Hayes says when clients come to Smart Gym they will find the top of the line equipment they need to do their resistance training, cardio, hydro massage and tanning. They will also find a premium group training component combining max effort, heart rate and calories burned. The goal is to provide clients with the most results in the shortest amount of time, so they can get in and out.
Andy Ortmeier, president of XGT Fitness offers the best chance to get in shape. The clients range from those just starting to workout, to some who have worked out for 30 years. The workouts are scaled to do what each individual needs to get the most out of the class. Classes change every day, a perfect blend of strength training and cardio, so it doesn’t get boring.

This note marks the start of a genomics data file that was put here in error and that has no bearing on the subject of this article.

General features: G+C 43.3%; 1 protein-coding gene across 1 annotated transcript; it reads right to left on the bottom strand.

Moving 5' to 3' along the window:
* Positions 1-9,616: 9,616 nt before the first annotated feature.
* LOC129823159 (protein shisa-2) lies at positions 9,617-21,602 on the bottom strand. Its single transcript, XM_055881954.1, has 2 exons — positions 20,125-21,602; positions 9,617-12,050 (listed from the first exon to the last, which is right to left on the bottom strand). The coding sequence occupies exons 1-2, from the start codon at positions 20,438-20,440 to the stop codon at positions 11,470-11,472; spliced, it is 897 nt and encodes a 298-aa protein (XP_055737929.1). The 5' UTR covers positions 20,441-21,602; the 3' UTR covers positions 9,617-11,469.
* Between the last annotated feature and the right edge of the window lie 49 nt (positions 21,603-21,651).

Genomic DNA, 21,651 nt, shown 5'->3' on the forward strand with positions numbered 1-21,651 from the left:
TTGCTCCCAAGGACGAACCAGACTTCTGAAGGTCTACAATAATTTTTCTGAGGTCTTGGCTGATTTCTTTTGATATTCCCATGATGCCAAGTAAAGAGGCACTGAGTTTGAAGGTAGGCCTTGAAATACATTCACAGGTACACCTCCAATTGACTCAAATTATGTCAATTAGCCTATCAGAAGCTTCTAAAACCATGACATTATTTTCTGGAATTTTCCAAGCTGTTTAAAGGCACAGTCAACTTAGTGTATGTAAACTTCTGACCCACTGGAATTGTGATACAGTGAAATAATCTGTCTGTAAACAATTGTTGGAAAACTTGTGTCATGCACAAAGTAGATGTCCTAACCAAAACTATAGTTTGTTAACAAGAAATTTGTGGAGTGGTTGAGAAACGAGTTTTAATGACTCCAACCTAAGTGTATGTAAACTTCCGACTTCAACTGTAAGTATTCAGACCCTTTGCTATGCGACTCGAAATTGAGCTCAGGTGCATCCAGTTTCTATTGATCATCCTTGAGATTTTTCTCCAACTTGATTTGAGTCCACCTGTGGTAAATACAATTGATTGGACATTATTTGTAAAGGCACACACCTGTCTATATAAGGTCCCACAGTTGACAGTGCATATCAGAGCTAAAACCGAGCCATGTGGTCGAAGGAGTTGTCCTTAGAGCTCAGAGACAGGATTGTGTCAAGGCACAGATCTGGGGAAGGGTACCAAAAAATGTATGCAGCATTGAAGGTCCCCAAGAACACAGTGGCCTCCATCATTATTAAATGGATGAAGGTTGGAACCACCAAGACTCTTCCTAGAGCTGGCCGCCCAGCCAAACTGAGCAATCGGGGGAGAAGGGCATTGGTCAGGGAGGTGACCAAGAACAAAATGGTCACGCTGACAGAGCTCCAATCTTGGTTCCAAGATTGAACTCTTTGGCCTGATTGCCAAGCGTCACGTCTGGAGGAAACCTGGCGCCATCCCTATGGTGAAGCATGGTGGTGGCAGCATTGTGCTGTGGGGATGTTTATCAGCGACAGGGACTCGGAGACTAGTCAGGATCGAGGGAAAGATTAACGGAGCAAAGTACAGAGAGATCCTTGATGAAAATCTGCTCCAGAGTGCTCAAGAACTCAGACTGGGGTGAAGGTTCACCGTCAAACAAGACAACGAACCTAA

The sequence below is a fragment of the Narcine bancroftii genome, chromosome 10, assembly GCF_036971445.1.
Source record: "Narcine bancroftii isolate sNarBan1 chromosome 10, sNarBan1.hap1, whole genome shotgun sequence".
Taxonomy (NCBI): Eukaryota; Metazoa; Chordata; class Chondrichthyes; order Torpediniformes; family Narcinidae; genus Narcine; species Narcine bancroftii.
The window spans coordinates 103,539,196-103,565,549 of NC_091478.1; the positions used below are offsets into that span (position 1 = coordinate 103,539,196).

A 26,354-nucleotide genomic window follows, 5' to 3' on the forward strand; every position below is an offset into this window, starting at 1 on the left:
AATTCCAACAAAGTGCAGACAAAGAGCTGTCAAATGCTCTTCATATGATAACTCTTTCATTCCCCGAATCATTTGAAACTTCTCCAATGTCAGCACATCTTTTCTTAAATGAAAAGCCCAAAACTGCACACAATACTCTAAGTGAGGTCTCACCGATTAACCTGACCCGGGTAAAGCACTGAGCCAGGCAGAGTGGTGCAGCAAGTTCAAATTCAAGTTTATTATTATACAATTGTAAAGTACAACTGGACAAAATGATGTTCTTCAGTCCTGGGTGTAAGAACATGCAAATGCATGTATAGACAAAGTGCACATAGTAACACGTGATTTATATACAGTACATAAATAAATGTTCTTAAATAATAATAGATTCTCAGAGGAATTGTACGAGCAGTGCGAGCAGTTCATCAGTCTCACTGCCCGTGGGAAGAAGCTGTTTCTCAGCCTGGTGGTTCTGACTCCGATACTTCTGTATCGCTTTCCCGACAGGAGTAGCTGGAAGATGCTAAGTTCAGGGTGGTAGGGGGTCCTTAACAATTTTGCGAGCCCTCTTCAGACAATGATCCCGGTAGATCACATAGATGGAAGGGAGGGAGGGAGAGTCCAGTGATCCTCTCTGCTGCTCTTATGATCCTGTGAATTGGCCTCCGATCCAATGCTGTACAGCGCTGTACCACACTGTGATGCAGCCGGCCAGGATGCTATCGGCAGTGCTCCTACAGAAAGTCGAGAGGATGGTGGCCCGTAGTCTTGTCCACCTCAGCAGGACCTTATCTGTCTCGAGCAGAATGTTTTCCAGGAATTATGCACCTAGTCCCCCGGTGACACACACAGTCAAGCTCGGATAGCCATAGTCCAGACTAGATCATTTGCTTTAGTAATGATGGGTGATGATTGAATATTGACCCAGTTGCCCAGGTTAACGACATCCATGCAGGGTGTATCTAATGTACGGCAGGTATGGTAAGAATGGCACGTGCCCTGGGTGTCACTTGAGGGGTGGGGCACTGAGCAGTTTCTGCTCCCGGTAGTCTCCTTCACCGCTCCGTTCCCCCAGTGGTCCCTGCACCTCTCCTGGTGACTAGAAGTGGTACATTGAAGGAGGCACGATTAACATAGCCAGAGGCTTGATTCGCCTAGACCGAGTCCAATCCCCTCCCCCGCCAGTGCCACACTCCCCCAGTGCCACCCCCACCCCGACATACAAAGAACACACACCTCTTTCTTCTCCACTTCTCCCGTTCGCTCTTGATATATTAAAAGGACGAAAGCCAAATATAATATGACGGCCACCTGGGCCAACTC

While gym members may first notice a change in their bodies, they will soon notice they have built a sense of community with other gym members. They look forward to coming in, working out, taking a class and meeting up with friends.
Hayes and Ortmeier invite viewers to take a tour of the gym and try out a seven day pass. The pass allows visitors to experience the gym, the equipment, take classes, and try hydro massage and all the gym has to offer. Hays says people will be surprised at how easy and affordable it is to have a membership.
Smart Gym currently has two locations with a third coming in January.
- 13802 N. Scottsdale Road –on Scottsdale Road and Thunderbird
- 9736 W. Northern Ave – off the 101 and Northern
- Coming soon to Chandler – off Chandler Heights Blvd and Arizona Ave
For more information visit TheSmartGyms.com
From resistance training to water the resistant floors found at AAA Hardwood Floors.